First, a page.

Written on Thursday, June 15, 2006 by Gemini
One area where SOA has been gaining ground is in its power as a mechanism for defining business services and operating models and thus provide a structure for IT to deliver against the actual business requirements and adapt in a similar way to the business. The purpose of using SOA as a business mapping tool is to ensure that the services created properly represent the business view and are not just what technologists think the business services should be. Within this area, the first SOA method was announced in 2004 Service-oriented Modeling and Architecture (SOMA).
Since then the work has moved towards greater standardisation, paticularly within the OASIS standards group paticularly the SOA Adoption Blueprints group, recently this has included the contribution of an open methodology for Service Architecture which focuses on the business service part of the process. All of these approaches take a fundamentally structured approach to SOA, focusing on the Services and Architecture elements and leaving implementation to the more technically focused standards.
SOA design and development
The modeling and design methodology for SOA applications has become known by the terms service-oriented analysis and design and SODA. The SOA functions as much as a software development framework as it does as a delivery framework. In order for a SOA environment to operate successfully, software developers need to orient themselves to its mindset of creating common services which clients or middleware then orchestrate to implement processes.
Development of systems using the SOA requires a commitment to this model in terms of planning, tools, and infrastructure. When most people speak of a service-oriented architecture, they speak of a set of services residing on the Internet or an intranet using "Web services." A set of standards exists which generally feature in all discussions of Web services. These standards include the following:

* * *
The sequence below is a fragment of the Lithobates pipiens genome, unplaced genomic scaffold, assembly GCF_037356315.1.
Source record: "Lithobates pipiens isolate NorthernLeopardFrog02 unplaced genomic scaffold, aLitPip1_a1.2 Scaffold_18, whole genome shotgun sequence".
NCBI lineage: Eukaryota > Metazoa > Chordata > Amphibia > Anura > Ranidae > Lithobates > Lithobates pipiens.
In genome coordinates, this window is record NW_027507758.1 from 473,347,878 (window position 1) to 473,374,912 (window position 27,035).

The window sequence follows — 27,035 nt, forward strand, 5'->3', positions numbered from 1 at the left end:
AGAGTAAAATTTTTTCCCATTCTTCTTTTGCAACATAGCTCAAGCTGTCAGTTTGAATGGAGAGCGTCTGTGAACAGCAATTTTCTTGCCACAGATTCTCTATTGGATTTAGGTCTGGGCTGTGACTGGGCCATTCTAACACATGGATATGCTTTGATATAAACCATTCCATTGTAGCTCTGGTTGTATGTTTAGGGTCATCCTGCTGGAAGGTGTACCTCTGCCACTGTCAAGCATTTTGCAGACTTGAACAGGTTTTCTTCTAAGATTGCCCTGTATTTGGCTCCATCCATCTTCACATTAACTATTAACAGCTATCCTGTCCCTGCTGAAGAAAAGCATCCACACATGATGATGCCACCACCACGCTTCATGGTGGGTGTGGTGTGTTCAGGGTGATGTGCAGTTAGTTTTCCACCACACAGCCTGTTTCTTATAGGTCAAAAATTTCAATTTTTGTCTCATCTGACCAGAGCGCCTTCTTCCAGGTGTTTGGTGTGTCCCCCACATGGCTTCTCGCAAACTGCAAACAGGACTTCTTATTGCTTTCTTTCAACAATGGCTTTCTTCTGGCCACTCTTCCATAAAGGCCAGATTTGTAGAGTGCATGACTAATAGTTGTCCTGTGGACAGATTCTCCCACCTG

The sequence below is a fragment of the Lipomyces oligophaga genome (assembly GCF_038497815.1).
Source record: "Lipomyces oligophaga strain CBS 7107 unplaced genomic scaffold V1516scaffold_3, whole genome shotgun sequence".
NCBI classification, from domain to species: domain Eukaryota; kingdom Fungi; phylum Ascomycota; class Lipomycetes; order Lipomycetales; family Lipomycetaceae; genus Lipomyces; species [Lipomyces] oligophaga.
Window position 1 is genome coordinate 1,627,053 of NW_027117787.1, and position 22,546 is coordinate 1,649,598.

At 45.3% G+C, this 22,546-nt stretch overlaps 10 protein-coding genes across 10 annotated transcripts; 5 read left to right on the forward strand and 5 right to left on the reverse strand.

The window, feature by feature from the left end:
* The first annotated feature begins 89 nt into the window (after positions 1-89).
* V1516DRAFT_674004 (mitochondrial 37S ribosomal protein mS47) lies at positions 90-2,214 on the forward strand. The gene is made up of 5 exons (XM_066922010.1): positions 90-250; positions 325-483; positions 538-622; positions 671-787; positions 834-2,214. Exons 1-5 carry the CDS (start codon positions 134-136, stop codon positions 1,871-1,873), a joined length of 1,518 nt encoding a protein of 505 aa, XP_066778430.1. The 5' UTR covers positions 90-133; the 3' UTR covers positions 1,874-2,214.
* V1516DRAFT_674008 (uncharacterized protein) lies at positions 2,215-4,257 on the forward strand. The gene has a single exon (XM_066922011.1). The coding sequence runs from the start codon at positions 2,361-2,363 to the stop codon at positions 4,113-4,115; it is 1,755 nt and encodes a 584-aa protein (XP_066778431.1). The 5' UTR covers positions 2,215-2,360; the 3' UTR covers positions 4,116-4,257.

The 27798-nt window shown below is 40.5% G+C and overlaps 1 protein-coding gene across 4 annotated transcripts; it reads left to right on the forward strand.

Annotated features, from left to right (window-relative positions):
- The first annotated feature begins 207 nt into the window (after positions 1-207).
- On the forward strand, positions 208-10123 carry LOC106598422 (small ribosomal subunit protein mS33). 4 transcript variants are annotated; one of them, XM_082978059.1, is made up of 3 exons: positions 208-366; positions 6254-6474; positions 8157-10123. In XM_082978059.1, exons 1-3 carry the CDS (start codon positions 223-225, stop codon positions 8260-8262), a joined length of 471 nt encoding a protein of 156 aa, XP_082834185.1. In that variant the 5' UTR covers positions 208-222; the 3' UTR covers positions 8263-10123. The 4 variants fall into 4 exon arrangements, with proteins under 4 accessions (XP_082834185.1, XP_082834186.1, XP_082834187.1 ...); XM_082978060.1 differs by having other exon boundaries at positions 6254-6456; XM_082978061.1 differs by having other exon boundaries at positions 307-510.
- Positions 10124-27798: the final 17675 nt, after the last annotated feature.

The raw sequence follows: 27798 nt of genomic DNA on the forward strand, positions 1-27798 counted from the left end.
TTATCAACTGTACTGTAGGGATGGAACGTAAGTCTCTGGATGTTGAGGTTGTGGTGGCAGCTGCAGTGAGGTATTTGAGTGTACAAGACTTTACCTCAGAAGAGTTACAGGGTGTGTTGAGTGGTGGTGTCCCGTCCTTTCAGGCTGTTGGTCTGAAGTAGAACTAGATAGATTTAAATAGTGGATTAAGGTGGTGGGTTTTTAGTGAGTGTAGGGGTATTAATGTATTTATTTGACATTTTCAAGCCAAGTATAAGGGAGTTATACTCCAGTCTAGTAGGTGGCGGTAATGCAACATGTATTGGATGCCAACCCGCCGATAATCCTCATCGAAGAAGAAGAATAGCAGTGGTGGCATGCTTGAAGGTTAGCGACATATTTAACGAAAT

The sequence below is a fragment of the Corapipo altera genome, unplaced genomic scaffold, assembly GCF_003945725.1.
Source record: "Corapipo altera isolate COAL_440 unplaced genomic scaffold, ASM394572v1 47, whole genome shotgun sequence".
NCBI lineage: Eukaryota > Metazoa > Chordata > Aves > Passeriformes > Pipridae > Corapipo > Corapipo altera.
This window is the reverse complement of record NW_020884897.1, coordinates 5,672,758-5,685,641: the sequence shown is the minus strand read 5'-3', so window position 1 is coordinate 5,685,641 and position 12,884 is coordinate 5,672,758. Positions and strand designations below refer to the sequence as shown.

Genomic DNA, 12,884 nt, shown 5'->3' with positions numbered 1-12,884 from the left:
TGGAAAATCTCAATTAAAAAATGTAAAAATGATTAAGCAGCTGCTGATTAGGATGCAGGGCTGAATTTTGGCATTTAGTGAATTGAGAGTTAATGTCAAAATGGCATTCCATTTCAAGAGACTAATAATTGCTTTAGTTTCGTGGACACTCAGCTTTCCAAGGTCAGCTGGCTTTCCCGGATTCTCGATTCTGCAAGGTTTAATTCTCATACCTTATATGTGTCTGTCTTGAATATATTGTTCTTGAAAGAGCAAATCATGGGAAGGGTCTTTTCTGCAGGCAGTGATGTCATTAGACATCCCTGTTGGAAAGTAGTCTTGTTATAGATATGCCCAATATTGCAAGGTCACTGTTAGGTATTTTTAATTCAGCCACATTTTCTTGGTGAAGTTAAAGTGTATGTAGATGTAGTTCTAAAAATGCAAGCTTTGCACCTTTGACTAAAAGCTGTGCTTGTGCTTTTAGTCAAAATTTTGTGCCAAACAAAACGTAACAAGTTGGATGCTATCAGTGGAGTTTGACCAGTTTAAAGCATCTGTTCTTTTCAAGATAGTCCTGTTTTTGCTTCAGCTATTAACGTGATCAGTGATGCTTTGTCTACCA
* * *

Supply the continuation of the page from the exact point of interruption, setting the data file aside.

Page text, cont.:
- HTTP (or HTTPS)
Enterprise architects believe that SOAs help businesses respond more quickly and cost-effectively to the changing market conditions they may face by promoting reuse of existing IT assets rather than more time consuming and costly reinvention.
In some respects, SOA can be considered an evolution in architecture, not a revolution. It captures many of best practices or actual use of the architectures that came before it. To talk in terms of a service-oriented architecture provides a good framework from which to build the dynamic solutions required today. In communications systems, for example, there has been little deployment in recent years of solutions that use truly static bindings to talk to other equipment in the network, but by formally embracing a SOA approach, solutions are better positioned to stress the importance of well-defined, highly interoperable interfaces. This should greatly decrease integration costs and allow for much more dynamic solutions to be deployed.